• If some light in the baby’s area is unavoidable, exchange bulbs for red or orange light bulbs (these colors do not have an effect on melatonin.)
  • Use a portable nightlight that’s red or orange to carry around when changing baby’s diaper in the dark, feeding baby, etc. This one is my favorite.
  • Buy programmable light bulbs! There are light bulbs on the market that you can program from your phone and change to different colors…you can even program what time they change automatically, so this could be easily done without you having to worry about it every night. Baby is happy, and you get to hang out without bothering baby.
  • Block out outside light (especially at night!) Use anything to cover windows near where baby is sleeping. For daytime naps, finding a dim, but not dark sleeping area is ideal.

Hotels, day rooms, or green rooms

When alternating between a hotel room, green room, and the bus, try making your baby as comfortable and familiar as possible.

  • Use the same fitted sheet from the bus and take with you in the hotel to use in a crib or pack n play. The familiar smell from the sheet will be calming in a new environment.
  • Remember to keep lights off at night (use a portable night light…like the one mentioned above.
  • Bring your white noise machine!

The waking hours – snuggles and tummy time

When baby is up, make sure they get a balance of skin-on-skin snuggles, and plenty of tummy time on the floor. Have a few blankets for just this purpose (that way you don’t use the same floor blankets on the baby…ick) as your baby still needs ample time to roll around. I suggest keeping two baskets in the living area…one for blankets and one for toys. This way, it’s easy to take off and on the bus, baskets are lightweight enough to carry to and from the hotel, and everything stays organized.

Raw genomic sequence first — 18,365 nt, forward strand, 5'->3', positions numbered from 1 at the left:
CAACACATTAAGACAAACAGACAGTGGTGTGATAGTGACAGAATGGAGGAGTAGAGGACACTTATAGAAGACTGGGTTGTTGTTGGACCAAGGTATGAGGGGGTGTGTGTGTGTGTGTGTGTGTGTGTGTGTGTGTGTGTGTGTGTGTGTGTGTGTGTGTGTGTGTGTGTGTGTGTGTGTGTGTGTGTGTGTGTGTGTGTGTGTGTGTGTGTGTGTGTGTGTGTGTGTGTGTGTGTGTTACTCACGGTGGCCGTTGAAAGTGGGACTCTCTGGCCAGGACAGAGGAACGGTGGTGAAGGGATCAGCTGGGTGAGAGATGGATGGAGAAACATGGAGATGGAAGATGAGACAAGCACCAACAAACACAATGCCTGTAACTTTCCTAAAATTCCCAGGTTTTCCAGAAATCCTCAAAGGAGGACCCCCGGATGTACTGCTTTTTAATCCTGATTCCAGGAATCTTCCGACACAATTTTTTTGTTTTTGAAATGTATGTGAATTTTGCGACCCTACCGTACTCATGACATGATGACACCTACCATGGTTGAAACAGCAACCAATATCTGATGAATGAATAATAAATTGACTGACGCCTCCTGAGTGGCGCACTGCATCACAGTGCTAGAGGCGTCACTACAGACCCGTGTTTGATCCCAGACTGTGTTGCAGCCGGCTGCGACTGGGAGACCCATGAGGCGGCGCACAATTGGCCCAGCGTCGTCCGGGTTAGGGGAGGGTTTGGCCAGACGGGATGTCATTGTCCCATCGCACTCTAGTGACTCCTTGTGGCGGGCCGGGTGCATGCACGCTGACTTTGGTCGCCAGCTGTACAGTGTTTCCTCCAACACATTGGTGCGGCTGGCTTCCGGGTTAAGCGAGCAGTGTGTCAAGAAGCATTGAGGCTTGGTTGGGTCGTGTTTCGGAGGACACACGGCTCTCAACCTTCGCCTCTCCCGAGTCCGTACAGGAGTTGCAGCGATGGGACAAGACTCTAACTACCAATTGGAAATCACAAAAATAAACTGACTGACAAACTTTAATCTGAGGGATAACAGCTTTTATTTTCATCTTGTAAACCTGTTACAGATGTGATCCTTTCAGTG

Heading out on tour can be low stress for you and for your baby…have extra blankets, swaddles, etc. so you don’t have to worry if one gets dirty or if you run out of something…its always better to be prepared than trying to search for a pacifier at a local store in the middle of the night. By following the suggestions listed above, you can easily create a nursery that is functional, organized, and won’t take over the tour bus.

Happy Travels!


This blog was brought to you by Amber Barrett, a sleep consultant / baby whisperer / magical adventurous nanny!

Amber Barrett has 15 years of childcare experience under her belt, as well as a Bachelor’s degree in Psychology with an emphasis in Child Development and a Master’s degree in Psychology with an emphasis in Family Systems.

In addition to running her own consultation business (Seattle Baby Whisperer), Amber has graciously agreed to assist Adventure Nannies’ families as a sleep and behavioral consultant and is available for both Skype and in-person consultations, as well as extensive sleep training and nanny training weekends.  If you are interested in learning more about the exclusive services Amber can provide to Adventure Nannies’ clients, you can reach her at amber@theseattlebabywhisperer.com.

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If you are looking to hire a tour nanny who will help your baby sleep through the night, contact us!